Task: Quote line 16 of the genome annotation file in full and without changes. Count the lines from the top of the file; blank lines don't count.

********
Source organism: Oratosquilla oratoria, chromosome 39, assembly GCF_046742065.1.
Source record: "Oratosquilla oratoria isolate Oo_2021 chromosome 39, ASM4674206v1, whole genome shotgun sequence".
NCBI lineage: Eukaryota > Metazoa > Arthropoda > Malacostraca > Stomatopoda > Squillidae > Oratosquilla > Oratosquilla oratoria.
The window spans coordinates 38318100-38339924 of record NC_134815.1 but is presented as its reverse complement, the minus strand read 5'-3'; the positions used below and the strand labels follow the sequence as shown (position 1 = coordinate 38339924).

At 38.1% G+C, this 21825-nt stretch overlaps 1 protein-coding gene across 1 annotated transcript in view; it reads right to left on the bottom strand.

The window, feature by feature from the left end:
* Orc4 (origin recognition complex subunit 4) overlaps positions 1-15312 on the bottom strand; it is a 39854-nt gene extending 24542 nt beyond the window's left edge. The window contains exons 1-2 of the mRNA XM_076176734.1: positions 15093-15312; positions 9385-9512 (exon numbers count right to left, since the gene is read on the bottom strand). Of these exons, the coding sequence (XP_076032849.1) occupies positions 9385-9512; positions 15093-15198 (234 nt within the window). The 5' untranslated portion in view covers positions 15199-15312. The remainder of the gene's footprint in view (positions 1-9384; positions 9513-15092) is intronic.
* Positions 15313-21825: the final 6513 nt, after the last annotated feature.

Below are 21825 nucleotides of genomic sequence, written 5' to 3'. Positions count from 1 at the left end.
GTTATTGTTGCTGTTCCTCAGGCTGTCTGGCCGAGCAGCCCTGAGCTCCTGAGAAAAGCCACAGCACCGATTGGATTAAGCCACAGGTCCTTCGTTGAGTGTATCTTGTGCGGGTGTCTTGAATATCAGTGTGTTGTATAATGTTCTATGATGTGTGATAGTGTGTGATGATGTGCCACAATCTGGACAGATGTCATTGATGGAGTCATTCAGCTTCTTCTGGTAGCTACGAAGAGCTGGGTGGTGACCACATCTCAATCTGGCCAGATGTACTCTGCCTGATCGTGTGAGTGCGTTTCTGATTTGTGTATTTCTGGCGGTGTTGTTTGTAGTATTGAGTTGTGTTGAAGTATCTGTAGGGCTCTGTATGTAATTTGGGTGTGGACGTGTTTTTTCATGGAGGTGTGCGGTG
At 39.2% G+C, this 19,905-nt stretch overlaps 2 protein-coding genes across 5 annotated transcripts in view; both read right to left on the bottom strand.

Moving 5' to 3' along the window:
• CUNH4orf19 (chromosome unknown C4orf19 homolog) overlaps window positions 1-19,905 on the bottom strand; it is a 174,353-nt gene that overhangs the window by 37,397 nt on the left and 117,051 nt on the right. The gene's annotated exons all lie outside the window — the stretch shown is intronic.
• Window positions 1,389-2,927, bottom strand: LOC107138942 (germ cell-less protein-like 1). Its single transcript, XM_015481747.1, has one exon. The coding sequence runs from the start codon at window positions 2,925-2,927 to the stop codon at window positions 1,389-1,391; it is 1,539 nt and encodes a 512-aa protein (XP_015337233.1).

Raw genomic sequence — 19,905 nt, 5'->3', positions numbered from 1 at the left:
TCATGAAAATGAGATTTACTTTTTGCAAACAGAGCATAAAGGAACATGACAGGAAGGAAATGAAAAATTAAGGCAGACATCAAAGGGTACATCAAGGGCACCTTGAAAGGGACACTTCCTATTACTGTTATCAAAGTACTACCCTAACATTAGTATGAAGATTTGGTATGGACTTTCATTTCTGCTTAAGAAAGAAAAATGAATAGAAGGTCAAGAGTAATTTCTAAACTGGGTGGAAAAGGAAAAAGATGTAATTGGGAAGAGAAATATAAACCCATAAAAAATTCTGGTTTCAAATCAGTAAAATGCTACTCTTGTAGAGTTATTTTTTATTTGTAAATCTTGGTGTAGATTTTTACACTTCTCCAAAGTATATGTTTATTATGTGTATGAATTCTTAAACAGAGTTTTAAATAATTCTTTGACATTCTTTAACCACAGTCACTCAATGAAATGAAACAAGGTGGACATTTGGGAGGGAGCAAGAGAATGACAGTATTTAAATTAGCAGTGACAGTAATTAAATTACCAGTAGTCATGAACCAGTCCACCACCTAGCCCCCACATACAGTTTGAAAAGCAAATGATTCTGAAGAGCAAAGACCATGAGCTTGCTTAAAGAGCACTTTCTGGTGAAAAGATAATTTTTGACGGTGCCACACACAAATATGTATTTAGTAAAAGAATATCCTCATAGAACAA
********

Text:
TCATGAAAATGAGATTTACTTTTTGCAAACAGAGCATAAAGGAACATGACAGGAAGGAAATGAAAAATTAAGGCAGACATCAAAGGGTACATCAAGGGCACCTTGAAAGGGACACTTCCTATTACTGTTATCAAAGTACTACCCTAACATTAGTATGAAGATTTGGTATGGACTTTCATTTCTGCTTAAGAAAGAAAAATGAATAGAAGGTCAAGAGTAATTTCTAAACTGGGTGGAAAAGGAAAAAGATGTAATTGGGAAGAGAAATATAAACCCATAAAAAATTCTGGTTTCAAATCAGTAAAATGCTACTCTTGTAGAGTTATTTTTTATTTGTAAATCTTGGTGTAGATTTTTACACTTCTCCAAAGTATATGTTTATTATGTGTATGAATTCTTAAACAGAGTTTTAAATAATTCTTTGACATTCTTTAACCACAGTCACTCAATGAAATGAAACAAGGTGGACATTTGGGAGGGAGCAAGAGAATGACAGTATTTAAATTAGCAGTGACAGTAATTAAATTACCAGTAGTCATGAACCAGTCCACCACCTAGCCCCCACATACAGTTTGAAAAGCAAATGATTCTGAAGAGCAAAGACCATGAGCTTGCTTAAAGAGCACTTTCTGGTGAAAAGATAATTTTTGACGGTGCCACACACAAATATGTATTTAGTAAAAGAATATCCTCATAGAACAA